After over a decade of providing educational and arts programs for children in the North End of Middletown, Connecticut, the Green Street Teaching and Learning Center is closing in 2018. Green Street has been an important part of the revitalization of Middletown’s downtown, and a vital link between Wesleyan University’s community of privilege and Middletown’s poor and working class families. This link is mutually beneficial, providing Wesleyan students with invaluable hands-on experiences in developing programs and working directly with children, and children benefiting from the programs and from engaging with eager, creative undergraduates.
Green Street is also a way out of the ‘bubble’ that so often separates campus life from that of the community around it. When I worked at Wesleyan I thought this was due to where the campus was in Middletown—at the top of a steep hill from Main Street up to High Street. As many of us knew from walking down to have lunch at one of Middletown’s many restaurants and then having to walk back up again, the hill is a physical barrier between Wesleyan and the rest of Middletown. Then, interviewing at Willamette University in Salem, Oregon, I heard about the Willamette ‘bubble’. In Salem there is no physical barrier between Willamette’s campus and the city, and yet a similar sense of apartness exists there.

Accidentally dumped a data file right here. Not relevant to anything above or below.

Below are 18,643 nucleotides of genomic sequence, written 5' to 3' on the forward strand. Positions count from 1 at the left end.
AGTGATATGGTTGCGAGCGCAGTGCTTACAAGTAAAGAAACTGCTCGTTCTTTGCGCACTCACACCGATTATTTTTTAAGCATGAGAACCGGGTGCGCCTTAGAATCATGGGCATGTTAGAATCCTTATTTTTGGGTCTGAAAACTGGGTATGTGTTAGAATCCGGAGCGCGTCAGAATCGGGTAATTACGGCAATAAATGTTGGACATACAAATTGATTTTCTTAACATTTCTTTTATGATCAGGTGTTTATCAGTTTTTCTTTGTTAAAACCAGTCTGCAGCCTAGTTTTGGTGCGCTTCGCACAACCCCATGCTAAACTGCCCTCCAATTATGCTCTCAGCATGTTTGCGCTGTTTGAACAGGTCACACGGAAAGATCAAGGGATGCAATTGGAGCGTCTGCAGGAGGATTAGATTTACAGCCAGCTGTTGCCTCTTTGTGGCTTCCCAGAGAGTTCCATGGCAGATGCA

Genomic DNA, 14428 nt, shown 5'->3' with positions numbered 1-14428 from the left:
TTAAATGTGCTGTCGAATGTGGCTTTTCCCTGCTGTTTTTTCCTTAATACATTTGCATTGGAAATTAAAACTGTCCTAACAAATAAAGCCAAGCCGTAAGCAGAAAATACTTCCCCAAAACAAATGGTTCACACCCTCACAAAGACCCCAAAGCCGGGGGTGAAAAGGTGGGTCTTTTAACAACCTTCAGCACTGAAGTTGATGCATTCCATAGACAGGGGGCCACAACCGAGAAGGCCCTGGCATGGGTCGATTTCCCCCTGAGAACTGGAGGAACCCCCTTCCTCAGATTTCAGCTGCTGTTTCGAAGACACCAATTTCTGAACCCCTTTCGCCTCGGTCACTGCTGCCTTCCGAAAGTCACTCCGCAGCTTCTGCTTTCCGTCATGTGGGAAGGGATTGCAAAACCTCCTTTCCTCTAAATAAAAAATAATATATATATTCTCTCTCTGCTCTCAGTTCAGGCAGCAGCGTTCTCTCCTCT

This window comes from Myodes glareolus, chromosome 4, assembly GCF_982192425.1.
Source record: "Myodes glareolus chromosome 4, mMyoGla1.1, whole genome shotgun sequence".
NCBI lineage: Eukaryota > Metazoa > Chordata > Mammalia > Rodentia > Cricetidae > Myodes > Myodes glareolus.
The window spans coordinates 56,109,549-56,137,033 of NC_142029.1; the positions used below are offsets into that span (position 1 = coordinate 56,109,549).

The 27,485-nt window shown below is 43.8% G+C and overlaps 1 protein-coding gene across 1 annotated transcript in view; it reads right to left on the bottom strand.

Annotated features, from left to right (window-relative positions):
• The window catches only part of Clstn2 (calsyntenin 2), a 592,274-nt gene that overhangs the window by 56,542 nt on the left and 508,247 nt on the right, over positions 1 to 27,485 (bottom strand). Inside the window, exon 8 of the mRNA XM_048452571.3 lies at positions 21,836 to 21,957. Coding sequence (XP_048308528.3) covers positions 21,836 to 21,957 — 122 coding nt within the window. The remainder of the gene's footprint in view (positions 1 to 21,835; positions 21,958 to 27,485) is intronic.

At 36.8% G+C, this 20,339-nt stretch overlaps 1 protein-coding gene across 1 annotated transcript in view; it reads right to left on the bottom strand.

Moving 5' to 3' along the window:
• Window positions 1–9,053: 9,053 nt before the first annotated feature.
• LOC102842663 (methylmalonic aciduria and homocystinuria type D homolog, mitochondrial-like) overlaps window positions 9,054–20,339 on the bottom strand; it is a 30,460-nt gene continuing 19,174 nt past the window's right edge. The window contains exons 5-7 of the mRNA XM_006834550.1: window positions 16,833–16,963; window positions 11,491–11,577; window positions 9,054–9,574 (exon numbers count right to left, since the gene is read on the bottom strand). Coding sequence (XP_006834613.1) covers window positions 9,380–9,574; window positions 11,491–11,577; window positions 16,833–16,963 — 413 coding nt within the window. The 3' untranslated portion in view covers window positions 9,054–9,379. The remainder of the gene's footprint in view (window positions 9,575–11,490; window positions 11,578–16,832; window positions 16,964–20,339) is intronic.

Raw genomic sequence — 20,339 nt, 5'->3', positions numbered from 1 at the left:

The tendency of a campus to focus inward is understandable—it has its mission and plenty of issues to deal with in accomplishing it. But every campus is rooted in a place—a community. Both the campus and the community are enriched when they are actively engaged with one another. And an engaged university provides its students with powerful examples of volunteerism, social responsibility and the value of rootedness.
In 2013 Sara MacSorley, Director of Green Street, contacted the Middlesex County Historical Society looking for pictures of the Johnson School, a long unused building which was renovated for Green Street. I was on the Board of the Society and Sara gave me a tour of the building, enthusiastically describing their programs and plans for the future of the Center. There were families everywhere, and classes taking place upstairs. It was a magical place. Sara went on the publish Super Cool Scientists, a coloring book that celebrates women in science, and developed a number of innovative programs for Middletown’s children and families.
About a year ago I left Middletown to start a new job and a new life in Ketchikan, Alaska, and only recently heard about the plan to close Green Street. The news was dismaying—Green Street is locally well-known, and a physical manifestation of Wesleyan’s commitment to engaging with the community. The work of the Center, providing educational enrichment and support to children in the North End, remains important—the need will not end with the closing of Green Street. I hope that Wesleyan will find a way to continue to support the work it began at the Green Street Teaching and Learning Center.